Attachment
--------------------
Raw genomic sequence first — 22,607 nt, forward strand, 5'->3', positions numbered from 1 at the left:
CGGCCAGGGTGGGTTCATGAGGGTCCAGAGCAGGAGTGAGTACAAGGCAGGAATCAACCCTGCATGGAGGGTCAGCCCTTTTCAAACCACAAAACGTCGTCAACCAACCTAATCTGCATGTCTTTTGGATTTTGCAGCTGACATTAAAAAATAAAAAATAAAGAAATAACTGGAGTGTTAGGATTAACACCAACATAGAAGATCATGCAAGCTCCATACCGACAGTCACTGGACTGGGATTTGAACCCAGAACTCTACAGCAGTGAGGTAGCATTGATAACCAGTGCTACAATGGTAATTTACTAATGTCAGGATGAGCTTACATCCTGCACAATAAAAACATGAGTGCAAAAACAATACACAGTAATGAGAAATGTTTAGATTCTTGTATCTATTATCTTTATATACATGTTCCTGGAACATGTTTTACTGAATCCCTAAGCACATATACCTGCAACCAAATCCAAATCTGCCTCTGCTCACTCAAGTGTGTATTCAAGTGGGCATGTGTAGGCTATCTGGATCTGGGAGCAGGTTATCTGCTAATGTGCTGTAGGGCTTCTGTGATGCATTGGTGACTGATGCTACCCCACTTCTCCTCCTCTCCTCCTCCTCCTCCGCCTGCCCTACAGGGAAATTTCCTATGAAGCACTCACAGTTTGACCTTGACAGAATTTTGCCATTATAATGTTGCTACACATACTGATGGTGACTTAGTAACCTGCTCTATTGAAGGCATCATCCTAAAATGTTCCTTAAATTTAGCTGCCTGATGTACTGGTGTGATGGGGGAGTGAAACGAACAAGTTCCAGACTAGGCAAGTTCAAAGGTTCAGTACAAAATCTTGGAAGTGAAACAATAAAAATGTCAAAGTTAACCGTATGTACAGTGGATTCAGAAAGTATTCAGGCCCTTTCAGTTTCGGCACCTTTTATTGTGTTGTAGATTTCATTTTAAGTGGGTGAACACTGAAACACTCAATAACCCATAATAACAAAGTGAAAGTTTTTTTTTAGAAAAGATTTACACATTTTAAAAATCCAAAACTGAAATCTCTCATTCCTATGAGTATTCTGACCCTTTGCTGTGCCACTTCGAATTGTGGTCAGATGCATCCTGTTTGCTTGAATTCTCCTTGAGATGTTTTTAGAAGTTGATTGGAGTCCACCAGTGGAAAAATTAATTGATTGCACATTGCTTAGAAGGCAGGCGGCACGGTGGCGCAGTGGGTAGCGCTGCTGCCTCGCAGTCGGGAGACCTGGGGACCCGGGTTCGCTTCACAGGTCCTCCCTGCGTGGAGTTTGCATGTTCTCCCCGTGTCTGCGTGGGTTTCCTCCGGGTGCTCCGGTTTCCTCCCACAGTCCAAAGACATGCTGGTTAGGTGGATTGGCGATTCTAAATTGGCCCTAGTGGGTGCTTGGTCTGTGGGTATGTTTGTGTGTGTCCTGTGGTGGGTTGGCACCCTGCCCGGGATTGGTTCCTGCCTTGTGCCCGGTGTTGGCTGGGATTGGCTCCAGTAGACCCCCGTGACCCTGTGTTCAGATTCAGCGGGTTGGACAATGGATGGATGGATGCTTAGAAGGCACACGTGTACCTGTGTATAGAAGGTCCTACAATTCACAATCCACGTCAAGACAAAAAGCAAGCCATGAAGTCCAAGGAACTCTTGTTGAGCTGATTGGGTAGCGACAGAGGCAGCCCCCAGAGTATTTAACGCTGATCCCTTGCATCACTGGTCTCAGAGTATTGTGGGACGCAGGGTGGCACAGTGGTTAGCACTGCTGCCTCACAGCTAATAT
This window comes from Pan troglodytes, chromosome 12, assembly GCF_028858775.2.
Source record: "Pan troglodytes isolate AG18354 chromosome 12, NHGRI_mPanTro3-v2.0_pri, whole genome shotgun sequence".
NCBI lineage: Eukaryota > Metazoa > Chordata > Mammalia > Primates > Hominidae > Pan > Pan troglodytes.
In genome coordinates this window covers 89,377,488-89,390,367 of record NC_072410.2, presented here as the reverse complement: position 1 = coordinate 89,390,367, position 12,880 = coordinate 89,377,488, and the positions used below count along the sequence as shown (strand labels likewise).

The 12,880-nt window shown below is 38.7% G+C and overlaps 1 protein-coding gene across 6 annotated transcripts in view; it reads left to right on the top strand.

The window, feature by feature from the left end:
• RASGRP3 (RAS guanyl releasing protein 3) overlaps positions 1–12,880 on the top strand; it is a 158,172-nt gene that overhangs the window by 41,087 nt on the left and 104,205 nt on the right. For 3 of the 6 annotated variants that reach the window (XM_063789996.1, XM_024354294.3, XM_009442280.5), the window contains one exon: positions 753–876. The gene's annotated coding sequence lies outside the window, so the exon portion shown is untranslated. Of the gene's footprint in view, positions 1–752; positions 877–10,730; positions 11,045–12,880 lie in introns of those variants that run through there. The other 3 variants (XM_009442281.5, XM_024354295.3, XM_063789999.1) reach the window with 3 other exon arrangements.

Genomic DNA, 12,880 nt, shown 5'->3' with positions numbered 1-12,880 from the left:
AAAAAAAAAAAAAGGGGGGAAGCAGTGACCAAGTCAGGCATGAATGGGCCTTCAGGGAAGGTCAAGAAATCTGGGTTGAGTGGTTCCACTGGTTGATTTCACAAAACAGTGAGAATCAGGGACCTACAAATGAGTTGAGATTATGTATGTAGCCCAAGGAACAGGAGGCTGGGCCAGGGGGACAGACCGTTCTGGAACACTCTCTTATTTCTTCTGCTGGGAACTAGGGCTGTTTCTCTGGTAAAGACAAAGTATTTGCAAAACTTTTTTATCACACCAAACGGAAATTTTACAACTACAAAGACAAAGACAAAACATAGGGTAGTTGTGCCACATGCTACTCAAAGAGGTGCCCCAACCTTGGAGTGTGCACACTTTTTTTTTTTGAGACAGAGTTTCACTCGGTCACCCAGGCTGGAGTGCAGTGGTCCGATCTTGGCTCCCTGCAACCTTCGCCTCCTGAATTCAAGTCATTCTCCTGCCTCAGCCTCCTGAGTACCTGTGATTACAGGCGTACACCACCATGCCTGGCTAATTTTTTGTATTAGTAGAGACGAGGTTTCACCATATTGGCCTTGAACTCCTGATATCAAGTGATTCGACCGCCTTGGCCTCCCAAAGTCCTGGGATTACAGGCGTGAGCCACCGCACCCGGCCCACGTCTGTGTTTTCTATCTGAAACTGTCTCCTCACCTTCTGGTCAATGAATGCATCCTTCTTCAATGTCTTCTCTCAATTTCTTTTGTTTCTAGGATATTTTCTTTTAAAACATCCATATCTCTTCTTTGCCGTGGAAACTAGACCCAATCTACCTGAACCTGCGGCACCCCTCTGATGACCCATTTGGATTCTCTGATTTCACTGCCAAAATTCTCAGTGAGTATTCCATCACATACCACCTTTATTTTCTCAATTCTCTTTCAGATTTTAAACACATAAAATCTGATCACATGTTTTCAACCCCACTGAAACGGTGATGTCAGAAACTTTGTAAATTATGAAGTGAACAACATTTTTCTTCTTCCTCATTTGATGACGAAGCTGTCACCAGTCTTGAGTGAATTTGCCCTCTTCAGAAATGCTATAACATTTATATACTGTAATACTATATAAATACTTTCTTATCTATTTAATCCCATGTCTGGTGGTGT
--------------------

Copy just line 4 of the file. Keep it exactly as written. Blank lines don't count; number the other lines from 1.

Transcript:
Source record: "Pan troglodytes isolate AG18354 chromosome 12, NHGRI_mPanTro3-v2.0_pri, whole genome shotgun sequence".